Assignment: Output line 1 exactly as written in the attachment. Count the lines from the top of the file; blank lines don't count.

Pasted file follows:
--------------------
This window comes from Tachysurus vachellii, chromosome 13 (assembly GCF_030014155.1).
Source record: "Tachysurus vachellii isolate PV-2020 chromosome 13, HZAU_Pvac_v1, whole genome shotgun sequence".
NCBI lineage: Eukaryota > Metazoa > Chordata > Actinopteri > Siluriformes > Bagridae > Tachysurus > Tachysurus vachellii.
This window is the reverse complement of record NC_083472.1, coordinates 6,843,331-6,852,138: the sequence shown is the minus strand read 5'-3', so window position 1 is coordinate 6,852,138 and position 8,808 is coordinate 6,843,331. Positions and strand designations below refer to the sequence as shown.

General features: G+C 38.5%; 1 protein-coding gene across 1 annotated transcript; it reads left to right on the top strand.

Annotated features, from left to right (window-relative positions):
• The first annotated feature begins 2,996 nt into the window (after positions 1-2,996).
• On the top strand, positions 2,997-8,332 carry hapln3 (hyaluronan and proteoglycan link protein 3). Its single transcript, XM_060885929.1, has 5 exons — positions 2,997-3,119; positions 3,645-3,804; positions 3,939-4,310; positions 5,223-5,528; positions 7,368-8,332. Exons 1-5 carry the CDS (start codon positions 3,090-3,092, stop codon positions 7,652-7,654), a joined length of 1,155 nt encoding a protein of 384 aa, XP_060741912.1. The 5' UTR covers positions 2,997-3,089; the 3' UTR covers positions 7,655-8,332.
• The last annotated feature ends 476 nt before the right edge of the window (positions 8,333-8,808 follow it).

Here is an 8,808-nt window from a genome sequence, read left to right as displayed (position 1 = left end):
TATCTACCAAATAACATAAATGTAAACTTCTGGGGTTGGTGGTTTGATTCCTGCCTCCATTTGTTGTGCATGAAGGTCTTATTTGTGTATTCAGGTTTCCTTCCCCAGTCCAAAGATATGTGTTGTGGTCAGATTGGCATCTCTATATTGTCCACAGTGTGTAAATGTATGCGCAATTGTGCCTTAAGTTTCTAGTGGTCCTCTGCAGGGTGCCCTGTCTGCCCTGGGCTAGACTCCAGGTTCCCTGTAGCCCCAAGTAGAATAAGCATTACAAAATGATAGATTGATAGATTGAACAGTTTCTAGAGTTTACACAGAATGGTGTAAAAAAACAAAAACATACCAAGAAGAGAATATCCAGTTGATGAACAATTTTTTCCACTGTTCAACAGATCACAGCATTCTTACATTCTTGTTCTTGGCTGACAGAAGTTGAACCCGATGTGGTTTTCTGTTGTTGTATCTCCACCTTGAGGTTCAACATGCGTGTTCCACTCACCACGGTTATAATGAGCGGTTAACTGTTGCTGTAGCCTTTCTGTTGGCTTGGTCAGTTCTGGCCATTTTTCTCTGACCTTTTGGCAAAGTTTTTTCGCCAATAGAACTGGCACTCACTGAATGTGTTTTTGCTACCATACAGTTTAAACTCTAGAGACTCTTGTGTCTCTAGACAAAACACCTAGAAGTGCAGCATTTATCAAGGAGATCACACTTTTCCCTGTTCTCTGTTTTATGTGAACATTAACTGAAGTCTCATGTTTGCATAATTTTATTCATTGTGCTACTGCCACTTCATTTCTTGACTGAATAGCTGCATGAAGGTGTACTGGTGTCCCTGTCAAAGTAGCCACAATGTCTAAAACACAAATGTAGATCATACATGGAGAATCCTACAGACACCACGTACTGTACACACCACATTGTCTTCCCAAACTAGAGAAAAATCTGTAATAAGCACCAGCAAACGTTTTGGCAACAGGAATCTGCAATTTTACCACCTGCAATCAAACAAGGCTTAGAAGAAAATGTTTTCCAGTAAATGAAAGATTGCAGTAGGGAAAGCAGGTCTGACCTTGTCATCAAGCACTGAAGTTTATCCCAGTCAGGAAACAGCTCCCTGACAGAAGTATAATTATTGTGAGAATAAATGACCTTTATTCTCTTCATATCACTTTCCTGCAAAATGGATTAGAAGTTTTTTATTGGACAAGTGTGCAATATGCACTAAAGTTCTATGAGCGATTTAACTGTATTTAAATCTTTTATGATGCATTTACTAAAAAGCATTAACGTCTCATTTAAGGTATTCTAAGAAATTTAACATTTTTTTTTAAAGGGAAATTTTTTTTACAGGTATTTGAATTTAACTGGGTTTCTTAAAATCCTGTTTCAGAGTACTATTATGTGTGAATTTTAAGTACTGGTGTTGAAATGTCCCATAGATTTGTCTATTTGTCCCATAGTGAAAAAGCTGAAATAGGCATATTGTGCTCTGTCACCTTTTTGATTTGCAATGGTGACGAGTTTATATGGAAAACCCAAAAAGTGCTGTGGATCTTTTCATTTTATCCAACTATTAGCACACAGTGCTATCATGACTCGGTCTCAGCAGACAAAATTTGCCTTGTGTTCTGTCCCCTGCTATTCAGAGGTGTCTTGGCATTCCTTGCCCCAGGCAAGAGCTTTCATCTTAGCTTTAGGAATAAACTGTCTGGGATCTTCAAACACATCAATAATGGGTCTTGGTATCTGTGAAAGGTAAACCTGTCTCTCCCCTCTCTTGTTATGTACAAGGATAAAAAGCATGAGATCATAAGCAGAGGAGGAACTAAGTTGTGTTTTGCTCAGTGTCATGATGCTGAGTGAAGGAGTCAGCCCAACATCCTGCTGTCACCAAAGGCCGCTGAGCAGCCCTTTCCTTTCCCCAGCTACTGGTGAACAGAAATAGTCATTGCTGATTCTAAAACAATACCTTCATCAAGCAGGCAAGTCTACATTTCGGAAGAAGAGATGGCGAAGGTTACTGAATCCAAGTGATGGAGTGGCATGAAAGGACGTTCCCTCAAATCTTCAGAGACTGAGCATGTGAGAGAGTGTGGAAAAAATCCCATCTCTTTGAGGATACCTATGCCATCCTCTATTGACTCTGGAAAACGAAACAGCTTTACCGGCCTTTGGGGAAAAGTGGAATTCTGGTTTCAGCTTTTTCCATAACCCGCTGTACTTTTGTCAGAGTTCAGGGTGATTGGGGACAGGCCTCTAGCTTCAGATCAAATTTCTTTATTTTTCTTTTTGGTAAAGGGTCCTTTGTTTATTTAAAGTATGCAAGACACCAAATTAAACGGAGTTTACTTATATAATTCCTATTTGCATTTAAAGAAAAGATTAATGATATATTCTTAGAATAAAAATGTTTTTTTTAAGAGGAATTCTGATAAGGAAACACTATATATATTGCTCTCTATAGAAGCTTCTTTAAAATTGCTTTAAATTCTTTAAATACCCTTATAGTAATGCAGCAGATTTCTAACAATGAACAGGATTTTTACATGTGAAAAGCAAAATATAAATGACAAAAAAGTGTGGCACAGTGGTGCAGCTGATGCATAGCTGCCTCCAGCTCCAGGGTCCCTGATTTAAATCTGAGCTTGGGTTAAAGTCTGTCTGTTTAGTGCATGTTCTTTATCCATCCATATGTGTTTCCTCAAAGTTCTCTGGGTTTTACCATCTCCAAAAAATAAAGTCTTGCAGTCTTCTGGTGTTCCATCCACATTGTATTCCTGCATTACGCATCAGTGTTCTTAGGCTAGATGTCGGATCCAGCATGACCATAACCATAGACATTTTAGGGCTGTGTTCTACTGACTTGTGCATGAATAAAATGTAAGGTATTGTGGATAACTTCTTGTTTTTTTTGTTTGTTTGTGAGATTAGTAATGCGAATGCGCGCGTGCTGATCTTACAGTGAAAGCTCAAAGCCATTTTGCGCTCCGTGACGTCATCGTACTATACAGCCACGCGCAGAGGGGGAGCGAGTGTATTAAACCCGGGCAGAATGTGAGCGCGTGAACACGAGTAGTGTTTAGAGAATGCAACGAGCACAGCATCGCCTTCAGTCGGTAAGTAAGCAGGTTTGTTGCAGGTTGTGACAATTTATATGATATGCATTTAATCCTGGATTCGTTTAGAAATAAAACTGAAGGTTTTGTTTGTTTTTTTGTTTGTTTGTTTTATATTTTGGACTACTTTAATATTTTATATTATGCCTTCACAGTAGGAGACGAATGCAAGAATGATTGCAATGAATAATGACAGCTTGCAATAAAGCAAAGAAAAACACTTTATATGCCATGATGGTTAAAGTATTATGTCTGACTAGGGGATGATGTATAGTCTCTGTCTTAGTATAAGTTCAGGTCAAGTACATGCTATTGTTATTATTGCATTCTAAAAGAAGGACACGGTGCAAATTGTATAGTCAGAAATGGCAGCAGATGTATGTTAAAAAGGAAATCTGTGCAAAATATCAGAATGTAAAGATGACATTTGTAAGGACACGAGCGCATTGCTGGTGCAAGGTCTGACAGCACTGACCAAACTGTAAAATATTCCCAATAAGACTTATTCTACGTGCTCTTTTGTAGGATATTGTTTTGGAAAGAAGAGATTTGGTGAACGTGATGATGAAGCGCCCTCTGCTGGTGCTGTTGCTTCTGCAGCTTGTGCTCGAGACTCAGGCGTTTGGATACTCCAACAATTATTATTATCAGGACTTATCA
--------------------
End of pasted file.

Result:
This window comes from Tachysurus vachellii, chromosome 13 (assembly GCF_030014155.1).